STUCK IN GROOVE :: Glassjaw Revisits Their Long Island Roots with 'Material Control,' the Band's First Album in 15 Years

STUCK IN GROOVE :: Glassjaw Revisits Their Long Island Roots with 'Material Control,' the Band's First Album in 15 Years

By Anthony Pappalardo

January 10, 2018

Music is transcendent when it relates to its surroundings—when there’s a visceral and spatial tie to the environment it was created in. It extracts a moment, then repurposes it into something that sweetly stings decades later. The Ramones making both intimidating and infectious pop music in Queens, just a train ride from Rockaway’s beach culture to the machinations of Def Jam’s early, sparse dorm room production and straight forward vocal bravado. Pick a great in a genre and you can immediately feel what shaped their sound and aesthetic.

Formed in 1993 in Long Island, New York, Glassjaw is a band that could only come from the city suburbs at a time when hardcore was stretching its muscles into different genres. Oddly enough, much of that influence came from the Bad Brains, where they once again took a hammer to the template. In the first few seconds of “Soul Craft,” from 1989’s Quickness, Bad Brains etched out a groove stronger than anything in their canon. While they had experimented with slower tempos, specifically on “Re-Ignition” from I Against I (1986) echoed in the breakdown in Gorilla Biscuits’ “Start Today,” Mackie Jayson’s uncredited drumming adds an NYC breakbeat swagger to the band’s omnipresent confidence. This was the seed: Create a heaviness and dynamic, without contrasting the tempos.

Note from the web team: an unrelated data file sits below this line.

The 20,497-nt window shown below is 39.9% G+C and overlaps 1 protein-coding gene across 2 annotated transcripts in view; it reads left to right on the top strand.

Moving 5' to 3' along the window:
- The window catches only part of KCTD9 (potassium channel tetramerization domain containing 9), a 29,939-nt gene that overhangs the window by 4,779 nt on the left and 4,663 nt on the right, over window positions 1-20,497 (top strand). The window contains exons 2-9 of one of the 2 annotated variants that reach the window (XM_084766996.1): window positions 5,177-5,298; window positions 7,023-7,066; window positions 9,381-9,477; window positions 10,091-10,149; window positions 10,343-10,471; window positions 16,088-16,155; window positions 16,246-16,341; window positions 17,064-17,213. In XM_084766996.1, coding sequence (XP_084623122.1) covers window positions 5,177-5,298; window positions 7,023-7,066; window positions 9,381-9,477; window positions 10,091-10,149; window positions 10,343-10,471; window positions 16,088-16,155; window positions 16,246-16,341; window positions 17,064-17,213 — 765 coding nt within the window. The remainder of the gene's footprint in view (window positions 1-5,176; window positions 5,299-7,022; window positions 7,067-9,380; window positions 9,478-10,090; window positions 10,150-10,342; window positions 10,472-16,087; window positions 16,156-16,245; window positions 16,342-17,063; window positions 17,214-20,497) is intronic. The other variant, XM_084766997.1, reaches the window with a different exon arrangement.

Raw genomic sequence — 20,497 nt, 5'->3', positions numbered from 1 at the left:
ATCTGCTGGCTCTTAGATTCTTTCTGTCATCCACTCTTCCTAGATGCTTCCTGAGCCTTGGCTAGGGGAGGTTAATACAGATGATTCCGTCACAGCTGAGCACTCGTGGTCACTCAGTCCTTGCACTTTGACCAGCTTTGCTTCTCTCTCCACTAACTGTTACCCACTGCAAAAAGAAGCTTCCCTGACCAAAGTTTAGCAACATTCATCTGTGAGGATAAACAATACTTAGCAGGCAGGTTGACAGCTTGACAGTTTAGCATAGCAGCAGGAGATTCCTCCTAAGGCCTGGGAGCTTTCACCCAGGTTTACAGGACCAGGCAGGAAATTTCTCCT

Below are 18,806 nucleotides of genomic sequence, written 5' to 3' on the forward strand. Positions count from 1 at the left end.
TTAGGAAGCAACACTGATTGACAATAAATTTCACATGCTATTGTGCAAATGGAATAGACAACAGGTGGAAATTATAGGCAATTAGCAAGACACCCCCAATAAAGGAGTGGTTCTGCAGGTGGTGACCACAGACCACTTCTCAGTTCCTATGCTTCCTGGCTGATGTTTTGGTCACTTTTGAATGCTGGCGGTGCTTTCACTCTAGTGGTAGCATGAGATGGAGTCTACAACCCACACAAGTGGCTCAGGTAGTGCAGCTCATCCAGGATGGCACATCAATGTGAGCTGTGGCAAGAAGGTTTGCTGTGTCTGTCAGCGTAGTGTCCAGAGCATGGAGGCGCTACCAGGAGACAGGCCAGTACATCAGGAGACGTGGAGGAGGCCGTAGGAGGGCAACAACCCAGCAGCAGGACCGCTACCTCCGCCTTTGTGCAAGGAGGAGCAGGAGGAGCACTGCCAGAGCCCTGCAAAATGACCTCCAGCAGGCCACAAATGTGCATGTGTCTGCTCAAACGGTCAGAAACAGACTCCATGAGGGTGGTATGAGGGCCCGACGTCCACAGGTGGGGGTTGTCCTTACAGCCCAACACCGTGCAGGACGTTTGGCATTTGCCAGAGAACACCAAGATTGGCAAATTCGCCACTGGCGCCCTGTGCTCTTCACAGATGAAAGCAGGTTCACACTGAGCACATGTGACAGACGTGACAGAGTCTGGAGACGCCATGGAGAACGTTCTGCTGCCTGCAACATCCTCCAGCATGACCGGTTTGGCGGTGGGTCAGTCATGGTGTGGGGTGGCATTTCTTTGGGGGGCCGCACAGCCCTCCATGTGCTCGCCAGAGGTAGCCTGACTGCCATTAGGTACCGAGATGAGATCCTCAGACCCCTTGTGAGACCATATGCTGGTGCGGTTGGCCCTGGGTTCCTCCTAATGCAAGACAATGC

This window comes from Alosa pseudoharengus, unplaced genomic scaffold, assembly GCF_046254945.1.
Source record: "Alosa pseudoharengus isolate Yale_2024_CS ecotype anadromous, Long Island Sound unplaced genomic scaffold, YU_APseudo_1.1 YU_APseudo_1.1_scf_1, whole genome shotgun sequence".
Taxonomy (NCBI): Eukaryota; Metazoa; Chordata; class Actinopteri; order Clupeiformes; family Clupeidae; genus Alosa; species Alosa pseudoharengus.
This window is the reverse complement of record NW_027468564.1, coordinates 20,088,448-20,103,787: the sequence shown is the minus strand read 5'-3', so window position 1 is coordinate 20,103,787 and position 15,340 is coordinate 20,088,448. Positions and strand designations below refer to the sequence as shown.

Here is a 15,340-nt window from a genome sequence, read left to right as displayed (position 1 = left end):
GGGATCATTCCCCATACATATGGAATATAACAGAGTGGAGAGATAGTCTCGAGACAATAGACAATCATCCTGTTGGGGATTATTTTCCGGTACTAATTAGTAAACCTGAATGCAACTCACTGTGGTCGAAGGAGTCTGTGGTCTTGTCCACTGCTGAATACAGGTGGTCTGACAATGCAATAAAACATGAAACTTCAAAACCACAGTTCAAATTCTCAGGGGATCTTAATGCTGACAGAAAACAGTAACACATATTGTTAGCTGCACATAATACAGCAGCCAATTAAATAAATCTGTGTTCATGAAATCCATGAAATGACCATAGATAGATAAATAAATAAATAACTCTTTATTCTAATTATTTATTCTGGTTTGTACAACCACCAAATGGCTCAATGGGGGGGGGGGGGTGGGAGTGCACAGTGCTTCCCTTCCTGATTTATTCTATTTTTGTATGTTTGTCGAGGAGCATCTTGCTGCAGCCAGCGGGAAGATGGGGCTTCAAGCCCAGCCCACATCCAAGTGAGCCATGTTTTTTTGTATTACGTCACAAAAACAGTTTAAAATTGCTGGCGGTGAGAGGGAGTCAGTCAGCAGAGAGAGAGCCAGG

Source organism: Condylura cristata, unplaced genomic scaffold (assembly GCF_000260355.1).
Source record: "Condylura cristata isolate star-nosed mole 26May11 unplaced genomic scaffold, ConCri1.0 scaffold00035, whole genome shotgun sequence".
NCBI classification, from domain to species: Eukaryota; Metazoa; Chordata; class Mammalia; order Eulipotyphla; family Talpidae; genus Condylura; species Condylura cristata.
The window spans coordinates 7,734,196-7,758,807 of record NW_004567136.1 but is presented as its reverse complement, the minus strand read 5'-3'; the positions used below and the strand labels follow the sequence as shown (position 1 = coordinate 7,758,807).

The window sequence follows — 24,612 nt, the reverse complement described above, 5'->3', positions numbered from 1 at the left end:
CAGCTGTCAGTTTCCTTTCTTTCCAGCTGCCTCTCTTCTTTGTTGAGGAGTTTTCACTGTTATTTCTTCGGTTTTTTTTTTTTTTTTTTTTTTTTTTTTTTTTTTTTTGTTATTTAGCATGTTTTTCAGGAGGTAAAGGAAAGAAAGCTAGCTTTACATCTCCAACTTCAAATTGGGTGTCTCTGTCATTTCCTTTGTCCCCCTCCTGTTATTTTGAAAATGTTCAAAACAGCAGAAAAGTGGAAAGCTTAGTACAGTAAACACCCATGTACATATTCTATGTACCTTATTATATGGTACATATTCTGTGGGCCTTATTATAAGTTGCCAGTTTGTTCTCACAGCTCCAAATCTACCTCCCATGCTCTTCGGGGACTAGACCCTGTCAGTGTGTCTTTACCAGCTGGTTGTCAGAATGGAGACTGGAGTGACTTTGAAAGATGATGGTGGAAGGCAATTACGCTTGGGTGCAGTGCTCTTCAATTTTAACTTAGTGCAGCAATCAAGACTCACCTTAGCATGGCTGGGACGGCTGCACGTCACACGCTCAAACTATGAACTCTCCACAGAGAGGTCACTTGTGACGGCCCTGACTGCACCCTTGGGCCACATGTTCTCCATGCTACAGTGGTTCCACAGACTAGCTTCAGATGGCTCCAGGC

“The Bad Brains might as well have been the New York Dolls or The Cars—they were so intangible,” says Glassjaw vocalist Daryl Palumbo. “The bands around the corner, like Silent Majority or Mind Over Matter were pro, but they sounded like things we could play and emulate. It spoke to a suburban young guy. We wouldn’t have the melodic elements if we weren’t from Long Island. It speaks to your creative bones.”

Quickness was one of those pivotal records that really changed things,” co-founder Justin Beck replies. “When we were young listening to Anthrax and S.O.D., it was more about being extreme and harsh, but then you discover hardcore, which leads to Quickness. It’s right up the middle—the illest crossover record, played at full-tilt with the sickest grooves. Even though the Bad Brains might have been 12 miles away from us, you didn’t know them, you didn’t know that dude’s younger sister. [Local hardcore bands] were people [who] possibly worked at the local Subway—you worked with them in the stockroom at the Wizard. That tangibility made it more attainable. It also made it feel like a working-class goal—work your 9-to-5, then crush it on the weekends.”